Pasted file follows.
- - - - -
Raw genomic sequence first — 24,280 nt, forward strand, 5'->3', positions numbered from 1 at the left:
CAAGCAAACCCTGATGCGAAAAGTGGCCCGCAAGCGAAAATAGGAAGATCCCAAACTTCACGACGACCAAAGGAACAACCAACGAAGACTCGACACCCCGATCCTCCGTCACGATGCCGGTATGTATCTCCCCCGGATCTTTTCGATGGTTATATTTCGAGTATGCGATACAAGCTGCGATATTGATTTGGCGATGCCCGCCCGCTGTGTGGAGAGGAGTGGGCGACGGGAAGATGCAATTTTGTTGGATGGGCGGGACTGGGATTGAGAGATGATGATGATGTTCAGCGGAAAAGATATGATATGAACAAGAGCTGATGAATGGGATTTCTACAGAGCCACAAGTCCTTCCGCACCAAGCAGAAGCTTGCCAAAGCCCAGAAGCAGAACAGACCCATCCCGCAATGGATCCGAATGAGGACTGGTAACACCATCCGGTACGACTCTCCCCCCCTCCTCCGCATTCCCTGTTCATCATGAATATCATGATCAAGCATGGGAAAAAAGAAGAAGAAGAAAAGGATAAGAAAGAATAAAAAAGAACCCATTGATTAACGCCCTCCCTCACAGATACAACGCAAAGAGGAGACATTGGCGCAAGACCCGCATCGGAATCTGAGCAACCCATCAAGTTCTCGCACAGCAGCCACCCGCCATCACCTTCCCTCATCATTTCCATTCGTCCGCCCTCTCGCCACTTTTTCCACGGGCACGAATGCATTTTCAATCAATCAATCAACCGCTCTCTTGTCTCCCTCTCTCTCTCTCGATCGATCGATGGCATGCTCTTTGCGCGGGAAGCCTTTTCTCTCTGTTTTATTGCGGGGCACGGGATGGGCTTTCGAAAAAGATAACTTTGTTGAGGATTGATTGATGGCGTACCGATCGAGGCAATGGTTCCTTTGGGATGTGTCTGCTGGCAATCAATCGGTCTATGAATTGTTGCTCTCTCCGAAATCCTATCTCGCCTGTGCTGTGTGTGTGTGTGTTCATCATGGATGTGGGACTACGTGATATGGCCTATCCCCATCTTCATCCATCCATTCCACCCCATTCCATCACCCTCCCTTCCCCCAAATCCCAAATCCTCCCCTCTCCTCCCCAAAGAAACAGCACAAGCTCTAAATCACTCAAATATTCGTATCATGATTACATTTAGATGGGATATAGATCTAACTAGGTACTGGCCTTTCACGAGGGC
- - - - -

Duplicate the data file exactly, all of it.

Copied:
Raw genomic sequence first — 24,280 nt, forward strand, 5'->3', positions numbered from 1 at the left:
CAAGCAAACCCTGATGCGAAAAGTGGCCCGCAAGCGAAAATAGGAAGATCCCAAACTTCACGACGACCAAAGGAACAACCAACGAAGACTCGACACCCCGATCCTCCGTCACGATGCCGGTATGTATCTCCCCCGGATCTTTTCGATGGTTATATTTCGAGTATGCGATACAAGCTGCGATATTGATTTGGCGATGCCCGCCCGCTGTGTGGAGAGGAGTGGGCGACGGGAAGATGCAATTTTGTTGGATGGGCGGGACTGGGATTGAGAGATGATGATGATGTTCAGCGGAAAAGATATGATATGAACAAGAGCTGATGAATGGGATTTCTACAGAGCCACAAGTCCTTCCGCACCAAGCAGAAGCTTGCCAAAGCCCAGAAGCAGAACAGACCCATCCCGCAATGGATCCGAATGAGGACTGGTAACACCATCCGGTACGACTCTCCCCCCCTCCTCCGCATTCCCTGTTCATCATGAATATCATGATCAAGCATGGGAAAAAAGAAGAAGAAGAAAAGGATAAGAAAGAATAAAAAAGAACCCATTGATTAACGCCCTCCCTCACAGATACAACGCAAAGAGGAGACATTGGCGCAAGACCCGCATCGGAATCTGAGCAACCCATCAAGTTCTCGCACAGCAGCCACCCGCCATCACCTTCCCTCATCATTTCCATTCGTCCGCCCTCTCGCCACTTTTTCCACGGGCACGAATGCATTTTCAATCAATCAATCAACCGCTCTCTTGTCTCCCTCTCTCTCTCTCGATCGATCGATGGCATGCTCTTTGCGCGGGAAGCCTTTTCTCTCTGTTTTATTGCGGGGCACGGGATGGGCTTTCGAAAAAGATAACTTTGTTGAGGATTGATTGATGGCGTACCGATCGAGGCAATGGTTCCTTTGGGATGTGTCTGCTGGCAATCAATCGGTCTATGAATTGTTGCTCTCTCCGAAATCCTATCTCGCCTGTGCTGTGTGTGTGTGTGTTCATCATGGATGTGGGACTACGTGATATGGCCTATCCCCATCTTCATCCATCCATTCCACCCCATTCCATCACCCTCCCTTCCCCCAAATCCCAAATCCTCCCCTCTCCTCCCCAAAGAAACAGCACAAGCTCTAAATCACTCAAATATTCGTATCATGATTACATTTAGATGGGATATAGATCTAACTAGGTACTGGCCTTTCACGAGGGC